Home made scanner for 35mm slides

chrisp9au
23rd August 2006, 13:58
This is an old thread, but I have recently scanned in my 40 year+ old slides with a home made device which has produced results that have really surprised me. The method involves scanning with a digital camera rather than a dedicated scanner. Cameras with 4MP or better have the capability to achieve very acceptable results.
All the photos I have posted on SN have been scanned using this setup, so you can check my results with this device for yourself.
I'm hoping this idea might inspire members who are trying to scan their old slides, and don't have ready cash, to give this a try. Expensive scanners are not required to get results good enough for posting on the internet.

The attached photograph, is a 800x600 screen capture showing 2 windows from the 'ZoomBrowser' software provided with my Canon A520 digital camera (4MP). The photo shows, on the right, 3 pictures of the scanning device, made up out of scrap timber in a just couple of hours. The only tricky bit was finding the thin piece of opaque white plastic used to diffuse the light used to backlight the slide in the slide holder. I used a thin piece of teflon left over from making telescope bearings, my other hobby. All my scanning was done using just normal daylight as the light source behind the slide. The smaller window on the left of the picture is the remote control window for the camera, in this case with a slide of the Port Fairy being scanned.

The process is pretty straight forward. 1. Clean the slide as best you can, plenty of suggestions on this thread. 2. Put the slide in the slide holder and put the holder into position on the scanning device. 3. Position the scanning device to get the best available and even daylight source behind the slide. 4. Switch the camera on in review mode. 5. Start the software and select remote operation. 6. Select Macro mode. 7. When the slide appears in the window move the camera back & forward to get the best focus, the camera itself will improve the focus automatically when the picture is taken. 8. Using the software, click on the Release button to take the picture. 9. In the Adobe Photoshop Lite software that came free with the camera, open up the photograph, use the 'Marquee' tool to select the best section of the slide which will eliminate the slide surrounds, then click on 'Image' and 'Crop'. 10. Save the result and if you're happy with the result, post it on SN!

Any questions or problems email me!
Regards
Chris Poynter
Sorry, I missed mentioning one other thing about the camera I use. I bought a set of close up lens on ebay for $35AU which completes this 'rig'.

K urgess
23rd August 2006, 14:08
Great idea, Chris.
I used to have something similair for copying slides on to negative film.

One hint would be not to use an electric light 'cos you will inevitably click the shutter just as the voltage drops to zero. But everyboy probably knows that already (Ouch)

treeve
23rd August 2006, 14:57
Well! All I can say is That's Neat! (Applause)
I will try this with my monochrome negatives. Thanks.

thunderd
24th August 2006, 01:17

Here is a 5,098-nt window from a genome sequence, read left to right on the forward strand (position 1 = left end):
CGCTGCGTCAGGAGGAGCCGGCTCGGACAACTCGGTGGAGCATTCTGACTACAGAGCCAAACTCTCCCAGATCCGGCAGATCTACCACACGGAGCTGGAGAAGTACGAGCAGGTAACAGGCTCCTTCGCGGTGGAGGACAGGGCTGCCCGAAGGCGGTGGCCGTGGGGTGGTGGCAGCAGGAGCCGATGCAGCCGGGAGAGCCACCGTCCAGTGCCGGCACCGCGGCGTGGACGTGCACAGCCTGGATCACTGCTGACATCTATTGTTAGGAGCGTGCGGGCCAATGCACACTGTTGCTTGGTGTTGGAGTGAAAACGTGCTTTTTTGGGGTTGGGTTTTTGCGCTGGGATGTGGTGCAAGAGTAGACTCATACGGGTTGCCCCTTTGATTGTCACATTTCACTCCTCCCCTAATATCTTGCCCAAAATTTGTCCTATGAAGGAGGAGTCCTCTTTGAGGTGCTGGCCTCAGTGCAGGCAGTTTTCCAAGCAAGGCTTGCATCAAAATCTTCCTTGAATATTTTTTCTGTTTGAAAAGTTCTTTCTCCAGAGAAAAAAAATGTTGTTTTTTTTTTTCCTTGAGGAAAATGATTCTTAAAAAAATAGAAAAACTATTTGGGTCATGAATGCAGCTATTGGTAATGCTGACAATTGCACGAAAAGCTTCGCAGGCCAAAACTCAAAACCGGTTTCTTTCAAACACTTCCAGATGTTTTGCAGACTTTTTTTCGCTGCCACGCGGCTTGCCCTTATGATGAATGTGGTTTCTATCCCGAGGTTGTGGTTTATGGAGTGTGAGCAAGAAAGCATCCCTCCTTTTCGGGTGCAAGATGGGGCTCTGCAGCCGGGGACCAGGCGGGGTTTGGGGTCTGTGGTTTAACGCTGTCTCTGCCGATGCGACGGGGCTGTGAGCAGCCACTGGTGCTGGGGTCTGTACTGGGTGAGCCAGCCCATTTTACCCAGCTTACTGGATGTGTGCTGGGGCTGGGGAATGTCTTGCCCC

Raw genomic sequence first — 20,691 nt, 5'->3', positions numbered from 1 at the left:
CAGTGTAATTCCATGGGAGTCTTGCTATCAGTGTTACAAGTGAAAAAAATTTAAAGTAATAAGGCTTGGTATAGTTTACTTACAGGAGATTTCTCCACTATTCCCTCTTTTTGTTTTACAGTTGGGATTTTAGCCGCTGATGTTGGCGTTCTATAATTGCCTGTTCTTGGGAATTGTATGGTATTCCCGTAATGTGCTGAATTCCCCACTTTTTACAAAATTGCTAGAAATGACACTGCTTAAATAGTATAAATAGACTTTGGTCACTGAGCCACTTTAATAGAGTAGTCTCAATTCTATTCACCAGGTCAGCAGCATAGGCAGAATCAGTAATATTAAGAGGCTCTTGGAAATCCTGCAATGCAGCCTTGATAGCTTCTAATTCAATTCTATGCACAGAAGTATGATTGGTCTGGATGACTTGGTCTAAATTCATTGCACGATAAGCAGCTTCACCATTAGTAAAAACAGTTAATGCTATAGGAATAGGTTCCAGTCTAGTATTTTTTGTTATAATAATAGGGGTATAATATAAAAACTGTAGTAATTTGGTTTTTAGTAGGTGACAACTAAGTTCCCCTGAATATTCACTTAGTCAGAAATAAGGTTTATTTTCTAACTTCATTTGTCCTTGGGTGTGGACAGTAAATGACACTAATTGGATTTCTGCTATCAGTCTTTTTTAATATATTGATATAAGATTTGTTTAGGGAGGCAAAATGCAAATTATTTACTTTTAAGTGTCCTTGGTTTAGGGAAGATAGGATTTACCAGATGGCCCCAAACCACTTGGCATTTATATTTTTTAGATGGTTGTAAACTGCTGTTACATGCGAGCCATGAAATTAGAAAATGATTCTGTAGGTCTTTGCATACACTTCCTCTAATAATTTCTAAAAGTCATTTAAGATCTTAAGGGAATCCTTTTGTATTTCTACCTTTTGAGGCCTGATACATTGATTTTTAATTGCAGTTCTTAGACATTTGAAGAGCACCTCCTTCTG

I'm going to try it too Chris, thank you for generously sharing your design with us.

chrisp9au
24th August 2006, 01:49
No wurries thunderd,
just send folding money! (Thumb)

chrisp9au
24th August 2006, 04:39
Just an observation, that if you want to do your scanning at night, the best light source is fluorescent tubes. Standard tubes however tend to add a greenish tinge to your shots, so get 5000K balanced tubes at a minimum. 5000K tubes give a 'warm' hue, 6000K tubes give a 'cool' or brighter hue.
This isn't from my experience, just advice available on the 'net.
Regards
Chris

andysk
8th September 2006, 14:56
Just an observation, that if you want to do your scanning at night, the best light source is fluorescent tubes. Standard tubes however tend to add a greenish tinge to your shots, so get 5000K balanced tubes at a minimum. 5000K tubes give a 'warm' hue, 6000K tubes give a 'cool' or brighter hue.
This isn't from my experience, just advice available on the 'net.
Regards
Chris

There are also gel filters from Cokin which are square and fit into holders on the front of the camera - not round screw fit oneswhich fir on the front of the lens, which you could use in your setup to correct the colour temperature.

Most good camera shops should have them - AFAIR the one for flourescent is called, strangely enough, FL !

Cheers

Andy

Jan Hendrik
8th September 2006, 15:45
Chris, thanks for all the trouble to pass on this information to us.
One question: Does it make any difference whether the slides are still in the frames?
I have a lot of old real glass frames which are 3 mm thick, also plastic frames which are 1.5 mm thick and then the standard Kodak slides which are very thin.
Would you say you only adjust once you start on a series of either the above and re-adjust when swopping to the next lot?

Having slides copies by a professional shop cost you an arm and a leg indeed .
Jan

chrisp9au
9th September 2006, 03:04
Hi Jan,
I have only tried with what I call standard 35mm slides, Kodak, Agfa, and Dixons(are they still going?) and all were in their frames. If I had different sizes I would simply make up different size holders. Being a home made device means you can make things to fit any size you need.

Thanks also to Andysk for the gel filter advice. I have an aversion to spending money when I don't have to, so if I need to enhance digital images I let the computer do it! And you don't need to shell out for a copy of Photo Shop either. 'The Gimp' does practically everything that Photo Shop does, and it's free! Just go to http://www.gimp.org/ and download it. There is also a very good tutorial for the program called 'Grokking The Gimp'.
Regards
Chris (Thumb)